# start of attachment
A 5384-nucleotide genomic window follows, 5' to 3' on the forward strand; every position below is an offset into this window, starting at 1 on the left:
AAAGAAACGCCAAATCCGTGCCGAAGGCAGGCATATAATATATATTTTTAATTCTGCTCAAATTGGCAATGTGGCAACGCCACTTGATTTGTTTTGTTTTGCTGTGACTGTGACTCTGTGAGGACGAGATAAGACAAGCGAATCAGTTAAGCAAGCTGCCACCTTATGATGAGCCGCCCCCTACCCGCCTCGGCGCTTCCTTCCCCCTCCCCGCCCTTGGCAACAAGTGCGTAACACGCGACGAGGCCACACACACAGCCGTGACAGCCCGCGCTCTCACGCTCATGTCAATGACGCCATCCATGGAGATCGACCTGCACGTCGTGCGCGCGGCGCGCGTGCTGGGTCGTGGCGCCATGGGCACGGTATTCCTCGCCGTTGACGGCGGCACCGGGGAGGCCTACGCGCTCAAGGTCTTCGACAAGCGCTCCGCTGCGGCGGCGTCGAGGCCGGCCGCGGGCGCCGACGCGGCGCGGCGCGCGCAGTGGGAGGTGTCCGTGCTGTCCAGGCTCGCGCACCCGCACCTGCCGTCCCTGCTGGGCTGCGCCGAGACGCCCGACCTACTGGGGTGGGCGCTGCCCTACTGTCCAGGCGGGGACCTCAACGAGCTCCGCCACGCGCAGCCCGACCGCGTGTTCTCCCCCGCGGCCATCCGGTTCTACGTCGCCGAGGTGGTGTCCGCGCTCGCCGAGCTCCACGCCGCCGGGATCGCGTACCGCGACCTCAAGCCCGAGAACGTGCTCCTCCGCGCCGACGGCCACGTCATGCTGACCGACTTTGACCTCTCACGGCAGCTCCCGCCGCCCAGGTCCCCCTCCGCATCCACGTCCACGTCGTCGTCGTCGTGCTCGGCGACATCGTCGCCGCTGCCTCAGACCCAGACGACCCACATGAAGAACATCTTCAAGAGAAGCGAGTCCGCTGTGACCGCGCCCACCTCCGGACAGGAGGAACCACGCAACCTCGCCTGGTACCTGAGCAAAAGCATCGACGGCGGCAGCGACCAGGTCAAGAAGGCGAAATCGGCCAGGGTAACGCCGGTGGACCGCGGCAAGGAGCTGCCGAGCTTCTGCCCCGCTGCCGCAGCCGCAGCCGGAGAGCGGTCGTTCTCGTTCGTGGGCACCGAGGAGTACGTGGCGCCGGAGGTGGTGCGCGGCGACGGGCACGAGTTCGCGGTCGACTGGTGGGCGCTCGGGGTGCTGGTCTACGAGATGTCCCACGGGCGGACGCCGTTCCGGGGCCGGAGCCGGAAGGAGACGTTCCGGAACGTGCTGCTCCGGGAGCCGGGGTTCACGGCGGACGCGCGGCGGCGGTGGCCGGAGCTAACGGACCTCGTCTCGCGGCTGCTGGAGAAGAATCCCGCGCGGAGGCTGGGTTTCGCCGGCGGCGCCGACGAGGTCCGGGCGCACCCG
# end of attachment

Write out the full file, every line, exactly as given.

A 5384-nucleotide genomic window follows, 5' to 3' on the forward strand; every position below is an offset into this window, starting at 1 on the left:
AAAGAAACGCCAAATCCGTGCCGAAGGCAGGCATATAATATATATTTTTAATTCTGCTCAAATTGGCAATGTGGCAACGCCACTTGATTTGTTTTGTTTTGCTGTGACTGTGACTCTGTGAGGACGAGATAAGACAAGCGAATCAGTTAAGCAAGCTGCCACCTTATGATGAGCCGCCCCCTACCCGCCTCGGCGCTTCCTTCCCCCTCCCCGCCCTTGGCAACAAGTGCGTAACACGCGACGAGGCCACACACACAGCCGTGACAGCCCGCGCTCTCACGCTCATGTCAATGACGCCATCCATGGAGATCGACCTGCACGTCGTGCGCGCGGCGCGCGTGCTGGGTCGTGGCGCCATGGGCACGGTATTCCTCGCCGTTGACGGCGGCACCGGGGAGGCCTACGCGCTCAAGGTCTTCGACAAGCGCTCCGCTGCGGCGGCGTCGAGGCCGGCCGCGGGCGCCGACGCGGCGCGGCGCGCGCAGTGGGAGGTGTCCGTGCTGTCCAGGCTCGCGCACCCGCACCTGCCGTCCCTGCTGGGCTGCGCCGAGACGCCCGACCTACTGGGGTGGGCGCTGCCCTACTGTCCAGGCGGGGACCTCAACGAGCTCCGCCACGCGCAGCCCGACCGCGTGTTCTCCCCCGCGGCCATCCGGTTCTACGTCGCCGAGGTGGTGTCCGCGCTCGCCGAGCTCCACGCCGCCGGGATCGCGTACCGCGACCTCAAGCCCGAGAACGTGCTCCTCCGCGCCGACGGCCACGTCATGCTGACCGACTTTGACCTCTCACGGCAGCTCCCGCCGCCCAGGTCCCCCTCCGCATCCACGTCCACGTCGTCGTCGTCGTGCTCGGCGACATCGTCGCCGCTGCCTCAGACCCAGACGACCCACATGAAGAACATCTTCAAGAGAAGCGAGTCCGCTGTGACCGCGCCCACCTCCGGACAGGAGGAACCACGCAACCTCGCCTGGTACCTGAGCAAAAGCATCGACGGCGGCAGCGACCAGGTCAAGAAGGCGAAATCGGCCAGGGTAACGCCGGTGGACCGCGGCAAGGAGCTGCCGAGCTTCTGCCCCGCTGCCGCAGCCGCAGCCGGAGAGCGGTCGTTCTCGTTCGTGGGCACCGAGGAGTACGTGGCGCCGGAGGTGGTGCGCGGCGACGGGCACGAGTTCGCGGTCGACTGGTGGGCGCTCGGGGTGCTGGTCTACGAGATGTCCCACGGGCGGACGCCGTTCCGGGGCCGGAGCCGGAAGGAGACGTTCCGGAACGTGCTGCTCCGGGAGCCGGGGTTCACGGCGGACGCGCGGCGGCGGTGGCCGGAGCTAACGGACCTCGTCTCGCGGCTGCTGGAGAAGAATCCCGCGCGGAGGCTGGGTTTCGCCGGCGGCGCCGACGAGGTCCGGGCGCACCCG